Written by Kacie Goff
Real estate professionals provide crucial services that help people navigate important transactions, like purchasing a new home or business property. Notaries do the same thing but in a different way. The overlap between real estate and notary work may not seem obvious at first. But in this article, we cover why it makes sense (logically and financially) for real estate professionals in Florida to become notaries.
Notaries are trained professionals who work on behalf of the state to prevent fraud and forgery within important transactions, like the creation of wills and deeds. They do so by acting as impartial witnesses to the signing of these documents. Before validating signatures with their official seal, notaries must verify the identity of all signers and be in the presence, either physically or virtually, of everyone signing the document.
Becoming a notary is a great decision for real estate professionals looking to earn additional income and diversify their professional experience. Earning a notary commission is also a relatively low-cost, simple process with a short time commitment.
Notary work fits nicely into the job flexibility of the real estate industry. Like real estate professionals, many notaries act as their own bosses and set their own hours by freelancing full-time. Others work full-time but act as notaries on the side for additional income. Unlike real estate professionals, however, notaries aren’t at the mercy of a volatile market. As long as people are taking out loans, creating wills, and negotiating contracts, notaries are needed.
Many documents that need notarization are familiar to any real estate professional, like property deeds, commercial leases, and mortgage closing documents (more on that below). But becoming a notary also brings the opportunity to branch out into different industries.
Other common documents that need notarizing are:
Becoming a notary is a great way to earn additional income, but, just like your current real estate role, it depends on how much time and effort you put in.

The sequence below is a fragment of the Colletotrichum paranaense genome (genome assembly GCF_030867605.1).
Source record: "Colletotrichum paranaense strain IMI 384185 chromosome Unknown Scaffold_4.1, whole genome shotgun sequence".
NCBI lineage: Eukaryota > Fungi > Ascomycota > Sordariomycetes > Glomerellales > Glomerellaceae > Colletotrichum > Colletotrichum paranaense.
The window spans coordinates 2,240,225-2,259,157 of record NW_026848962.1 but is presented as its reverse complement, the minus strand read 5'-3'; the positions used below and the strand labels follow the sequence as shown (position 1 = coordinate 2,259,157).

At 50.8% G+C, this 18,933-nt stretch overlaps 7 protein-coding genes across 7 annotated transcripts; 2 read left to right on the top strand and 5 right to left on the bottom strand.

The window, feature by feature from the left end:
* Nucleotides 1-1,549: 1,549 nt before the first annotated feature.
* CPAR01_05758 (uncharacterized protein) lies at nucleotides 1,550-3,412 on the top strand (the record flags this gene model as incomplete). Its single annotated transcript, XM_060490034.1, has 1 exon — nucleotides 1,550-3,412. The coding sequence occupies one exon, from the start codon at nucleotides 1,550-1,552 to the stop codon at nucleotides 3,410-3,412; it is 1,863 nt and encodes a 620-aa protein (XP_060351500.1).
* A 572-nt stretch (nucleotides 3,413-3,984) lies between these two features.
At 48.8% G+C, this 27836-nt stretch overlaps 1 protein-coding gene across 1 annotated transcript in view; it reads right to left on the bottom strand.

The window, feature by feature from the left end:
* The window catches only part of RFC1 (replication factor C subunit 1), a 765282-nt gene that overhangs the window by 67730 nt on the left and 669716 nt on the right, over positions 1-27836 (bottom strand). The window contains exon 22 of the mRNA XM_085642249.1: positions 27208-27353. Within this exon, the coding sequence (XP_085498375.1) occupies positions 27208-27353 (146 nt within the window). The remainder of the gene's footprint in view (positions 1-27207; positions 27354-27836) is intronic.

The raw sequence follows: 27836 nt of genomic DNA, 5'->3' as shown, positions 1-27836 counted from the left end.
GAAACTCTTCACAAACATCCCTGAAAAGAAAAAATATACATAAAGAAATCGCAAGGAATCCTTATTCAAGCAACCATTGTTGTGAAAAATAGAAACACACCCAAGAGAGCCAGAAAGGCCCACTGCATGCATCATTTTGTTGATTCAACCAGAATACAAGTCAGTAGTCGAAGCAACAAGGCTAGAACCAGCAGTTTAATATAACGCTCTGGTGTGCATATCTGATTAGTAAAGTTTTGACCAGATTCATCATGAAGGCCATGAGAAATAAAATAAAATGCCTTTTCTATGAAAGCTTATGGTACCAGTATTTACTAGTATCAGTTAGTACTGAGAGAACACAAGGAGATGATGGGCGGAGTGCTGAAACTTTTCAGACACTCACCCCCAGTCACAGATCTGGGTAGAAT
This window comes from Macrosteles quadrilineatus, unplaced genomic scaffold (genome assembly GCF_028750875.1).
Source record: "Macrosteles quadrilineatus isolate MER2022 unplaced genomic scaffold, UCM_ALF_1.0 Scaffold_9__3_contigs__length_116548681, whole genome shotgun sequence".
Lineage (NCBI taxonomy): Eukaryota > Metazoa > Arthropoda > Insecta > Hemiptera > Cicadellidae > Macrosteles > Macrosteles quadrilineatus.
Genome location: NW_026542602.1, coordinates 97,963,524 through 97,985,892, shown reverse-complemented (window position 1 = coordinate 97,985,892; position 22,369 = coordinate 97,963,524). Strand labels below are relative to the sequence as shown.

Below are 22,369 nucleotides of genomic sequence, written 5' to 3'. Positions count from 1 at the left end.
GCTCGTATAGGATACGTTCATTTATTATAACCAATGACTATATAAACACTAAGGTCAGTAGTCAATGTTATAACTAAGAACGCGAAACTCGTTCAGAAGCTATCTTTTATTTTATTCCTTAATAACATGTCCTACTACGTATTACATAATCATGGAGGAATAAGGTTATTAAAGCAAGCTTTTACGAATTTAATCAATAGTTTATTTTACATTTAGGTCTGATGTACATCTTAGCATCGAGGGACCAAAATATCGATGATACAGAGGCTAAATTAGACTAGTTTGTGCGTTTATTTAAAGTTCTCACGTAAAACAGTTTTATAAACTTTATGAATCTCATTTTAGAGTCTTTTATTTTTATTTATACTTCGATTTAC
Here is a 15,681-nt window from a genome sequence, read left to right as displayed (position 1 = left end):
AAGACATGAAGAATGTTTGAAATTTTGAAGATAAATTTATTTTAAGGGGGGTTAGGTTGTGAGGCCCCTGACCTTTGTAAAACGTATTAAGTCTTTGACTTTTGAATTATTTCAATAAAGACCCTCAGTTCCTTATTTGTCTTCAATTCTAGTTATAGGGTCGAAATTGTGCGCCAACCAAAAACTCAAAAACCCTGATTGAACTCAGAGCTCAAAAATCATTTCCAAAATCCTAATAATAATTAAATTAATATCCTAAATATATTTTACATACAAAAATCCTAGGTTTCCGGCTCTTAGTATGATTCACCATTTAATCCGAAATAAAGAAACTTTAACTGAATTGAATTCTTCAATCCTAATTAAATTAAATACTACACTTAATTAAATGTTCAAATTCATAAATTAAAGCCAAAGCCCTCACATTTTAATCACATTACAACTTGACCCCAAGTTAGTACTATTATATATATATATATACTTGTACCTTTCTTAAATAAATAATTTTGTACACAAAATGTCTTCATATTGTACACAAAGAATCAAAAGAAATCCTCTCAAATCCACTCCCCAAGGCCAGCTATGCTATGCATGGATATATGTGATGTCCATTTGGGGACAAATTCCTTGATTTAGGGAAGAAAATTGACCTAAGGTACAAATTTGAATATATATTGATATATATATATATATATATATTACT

Your income potential is affected by location, employer, and time commitments. With that aside, the national average yearly salary for a full-time notary public is $50,294, based on an average taken from four salary databases. In Florida, the average full-time notary salary is $47,710.
Most notary-specific income comes from service fees associated with general notary work, including acknowledgments, oaths, and affirmations. The amount you can charge has limitations, however.
Because notaries are public officials, most states set limits on notarization fees. For example, Florida allows notaries to charge up to $10 for each notarial act. While in New York, notaries can only charge $2 per notarial act.
Notaries can complete additional training to become notary signing agents, who work on complex loan documents like mortgages. Yes, real estate professionals can also be signing agents, and there are many benefits to being both.
Compared to traditional notaries, signing agents usually make more and have more work opportunities. Since signing agents primarily work within the real estate industry, it’s a great way to increase your earning potential without straying too far from your current experience.
As a real estate agent, you already meet some of the basic requirements for becoming a notary in Florida. Florida Notary Service has everything you need to get started and makes becoming a notary easy.
Ready to start your notary journey? Check out the Florida notary guide to learn more.